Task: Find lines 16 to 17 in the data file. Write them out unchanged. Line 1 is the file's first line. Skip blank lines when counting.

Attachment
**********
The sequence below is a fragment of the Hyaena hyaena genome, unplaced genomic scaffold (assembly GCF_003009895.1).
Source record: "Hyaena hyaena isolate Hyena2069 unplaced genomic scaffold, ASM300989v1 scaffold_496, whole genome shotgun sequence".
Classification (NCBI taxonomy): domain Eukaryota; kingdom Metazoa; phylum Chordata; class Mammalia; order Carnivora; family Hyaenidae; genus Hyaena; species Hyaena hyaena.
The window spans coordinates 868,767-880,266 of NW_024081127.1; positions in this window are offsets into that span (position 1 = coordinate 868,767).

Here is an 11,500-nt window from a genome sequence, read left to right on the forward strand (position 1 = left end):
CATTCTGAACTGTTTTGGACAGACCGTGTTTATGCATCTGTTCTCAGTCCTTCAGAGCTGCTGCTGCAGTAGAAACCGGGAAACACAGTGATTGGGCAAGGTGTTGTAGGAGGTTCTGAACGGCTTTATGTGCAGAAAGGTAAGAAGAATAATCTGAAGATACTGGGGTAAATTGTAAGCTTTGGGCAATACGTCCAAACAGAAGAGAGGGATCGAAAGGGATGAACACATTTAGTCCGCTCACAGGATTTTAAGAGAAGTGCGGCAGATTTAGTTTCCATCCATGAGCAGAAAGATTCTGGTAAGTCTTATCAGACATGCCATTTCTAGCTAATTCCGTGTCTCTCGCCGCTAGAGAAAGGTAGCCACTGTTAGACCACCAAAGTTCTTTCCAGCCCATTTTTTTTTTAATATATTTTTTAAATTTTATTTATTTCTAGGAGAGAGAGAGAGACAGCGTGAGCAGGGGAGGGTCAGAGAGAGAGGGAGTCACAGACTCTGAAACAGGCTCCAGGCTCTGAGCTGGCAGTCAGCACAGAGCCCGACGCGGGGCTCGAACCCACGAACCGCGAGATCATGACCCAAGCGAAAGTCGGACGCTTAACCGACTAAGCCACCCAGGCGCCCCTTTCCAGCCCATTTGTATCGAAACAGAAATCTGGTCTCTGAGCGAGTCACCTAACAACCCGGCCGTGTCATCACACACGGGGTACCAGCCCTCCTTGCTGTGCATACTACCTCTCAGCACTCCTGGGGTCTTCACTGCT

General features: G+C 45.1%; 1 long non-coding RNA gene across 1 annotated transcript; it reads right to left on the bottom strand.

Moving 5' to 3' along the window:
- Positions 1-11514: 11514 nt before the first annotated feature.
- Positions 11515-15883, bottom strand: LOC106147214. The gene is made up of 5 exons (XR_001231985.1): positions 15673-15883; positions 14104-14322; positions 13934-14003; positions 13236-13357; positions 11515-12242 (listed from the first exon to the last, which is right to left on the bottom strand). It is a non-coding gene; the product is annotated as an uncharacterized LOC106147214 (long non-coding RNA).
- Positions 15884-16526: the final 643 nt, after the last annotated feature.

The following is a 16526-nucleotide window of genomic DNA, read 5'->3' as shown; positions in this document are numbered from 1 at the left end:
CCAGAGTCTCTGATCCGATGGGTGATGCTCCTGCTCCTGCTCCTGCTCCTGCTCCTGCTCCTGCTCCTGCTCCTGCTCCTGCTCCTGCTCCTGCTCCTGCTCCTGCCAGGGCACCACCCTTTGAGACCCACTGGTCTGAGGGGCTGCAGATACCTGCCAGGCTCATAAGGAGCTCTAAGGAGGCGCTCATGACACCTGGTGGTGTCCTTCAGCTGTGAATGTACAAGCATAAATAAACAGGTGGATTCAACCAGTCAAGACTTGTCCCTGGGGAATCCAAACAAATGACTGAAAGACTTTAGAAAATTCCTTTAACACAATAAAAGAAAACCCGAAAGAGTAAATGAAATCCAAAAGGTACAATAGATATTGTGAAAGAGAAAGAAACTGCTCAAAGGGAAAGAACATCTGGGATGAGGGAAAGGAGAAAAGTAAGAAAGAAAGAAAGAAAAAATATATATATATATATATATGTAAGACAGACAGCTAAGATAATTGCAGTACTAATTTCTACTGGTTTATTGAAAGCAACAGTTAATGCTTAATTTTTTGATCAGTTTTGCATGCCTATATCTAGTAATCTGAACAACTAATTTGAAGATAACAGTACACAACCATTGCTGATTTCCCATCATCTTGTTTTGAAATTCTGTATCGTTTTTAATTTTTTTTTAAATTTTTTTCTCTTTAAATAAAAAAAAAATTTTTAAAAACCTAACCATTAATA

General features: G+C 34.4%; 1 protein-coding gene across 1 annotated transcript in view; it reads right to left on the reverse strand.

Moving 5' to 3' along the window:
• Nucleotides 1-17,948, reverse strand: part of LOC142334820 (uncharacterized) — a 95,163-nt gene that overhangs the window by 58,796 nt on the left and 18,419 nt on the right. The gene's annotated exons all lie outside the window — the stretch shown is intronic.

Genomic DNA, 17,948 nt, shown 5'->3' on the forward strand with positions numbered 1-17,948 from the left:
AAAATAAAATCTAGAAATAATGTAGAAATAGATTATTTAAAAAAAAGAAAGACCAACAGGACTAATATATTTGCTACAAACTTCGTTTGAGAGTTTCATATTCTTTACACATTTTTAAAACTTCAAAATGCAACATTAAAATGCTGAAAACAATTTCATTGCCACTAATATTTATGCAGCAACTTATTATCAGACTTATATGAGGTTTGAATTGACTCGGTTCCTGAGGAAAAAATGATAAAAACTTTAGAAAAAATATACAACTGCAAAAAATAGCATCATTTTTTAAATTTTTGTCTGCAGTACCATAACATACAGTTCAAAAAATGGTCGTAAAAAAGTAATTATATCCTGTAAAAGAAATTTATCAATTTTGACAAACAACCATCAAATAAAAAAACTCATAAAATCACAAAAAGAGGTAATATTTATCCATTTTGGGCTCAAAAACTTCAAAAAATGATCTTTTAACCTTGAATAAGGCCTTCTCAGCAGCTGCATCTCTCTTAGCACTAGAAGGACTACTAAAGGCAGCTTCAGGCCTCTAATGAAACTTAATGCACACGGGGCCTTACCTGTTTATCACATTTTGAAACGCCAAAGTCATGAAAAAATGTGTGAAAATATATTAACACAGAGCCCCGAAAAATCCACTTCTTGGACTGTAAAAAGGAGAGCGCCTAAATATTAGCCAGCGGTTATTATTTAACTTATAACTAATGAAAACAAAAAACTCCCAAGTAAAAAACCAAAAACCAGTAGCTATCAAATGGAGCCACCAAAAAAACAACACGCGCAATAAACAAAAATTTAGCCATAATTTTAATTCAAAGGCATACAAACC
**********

• Nucleotides 1-17,948, reverse strand: part of LOC142334820 (uncharacterized) — a 95,163-nt gene that overhangs the window by 58,796 nt on the left and 18,419 nt on the right. The gene's annotated exons all lie outside the window — the stretch shown is intronic.

Genomic DNA, 17,948 nt, shown 5'->3' on the forward strand with positions numbered 1-17,948 from the left: